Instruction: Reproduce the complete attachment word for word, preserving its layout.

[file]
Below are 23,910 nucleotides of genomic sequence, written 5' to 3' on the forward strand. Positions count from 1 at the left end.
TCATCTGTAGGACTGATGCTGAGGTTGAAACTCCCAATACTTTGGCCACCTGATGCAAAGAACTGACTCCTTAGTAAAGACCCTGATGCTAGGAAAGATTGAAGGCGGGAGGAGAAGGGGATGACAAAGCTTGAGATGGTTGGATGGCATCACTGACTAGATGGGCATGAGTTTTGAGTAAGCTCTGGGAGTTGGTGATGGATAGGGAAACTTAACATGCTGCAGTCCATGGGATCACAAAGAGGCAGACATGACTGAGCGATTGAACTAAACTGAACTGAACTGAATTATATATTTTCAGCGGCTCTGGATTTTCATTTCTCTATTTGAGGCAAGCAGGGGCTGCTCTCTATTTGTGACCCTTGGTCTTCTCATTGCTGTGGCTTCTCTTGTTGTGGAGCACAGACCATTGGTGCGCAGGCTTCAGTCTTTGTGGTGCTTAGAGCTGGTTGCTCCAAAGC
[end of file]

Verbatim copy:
Below are 23,910 nucleotides of genomic sequence, written 5' to 3' on the forward strand. Positions count from 1 at the left end.
TCATCTGTAGGACTGATGCTGAGGTTGAAACTCCCAATACTTTGGCCACCTGATGCAAAGAACTGACTCCTTAGTAAAGACCCTGATGCTAGGAAAGATTGAAGGCGGGAGGAGAAGGGGATGACAAAGCTTGAGATGGTTGGATGGCATCACTGACTAGATGGGCATGAGTTTTGAGTAAGCTCTGGGAGTTGGTGATGGATAGGGAAACTTAACATGCTGCAGTCCATGGGATCACAAAGAGGCAGACATGACTGAGCGATTGAACTAAACTGAACTGAACTGAATTATATATTTTCAGCGGCTCTGGATTTTCATTTCTCTATTTGAGGCAAGCAGGGGCTGCTCTCTATTTGTGACCCTTGGTCTTCTCATTGCTGTGGCTTCTCTTGTTGTGGAGCACAGACCATTGGTGCGCAGGCTTCAGTCTTTGTGGTGCTTAGAGCTGGTTGCTCCAAAGC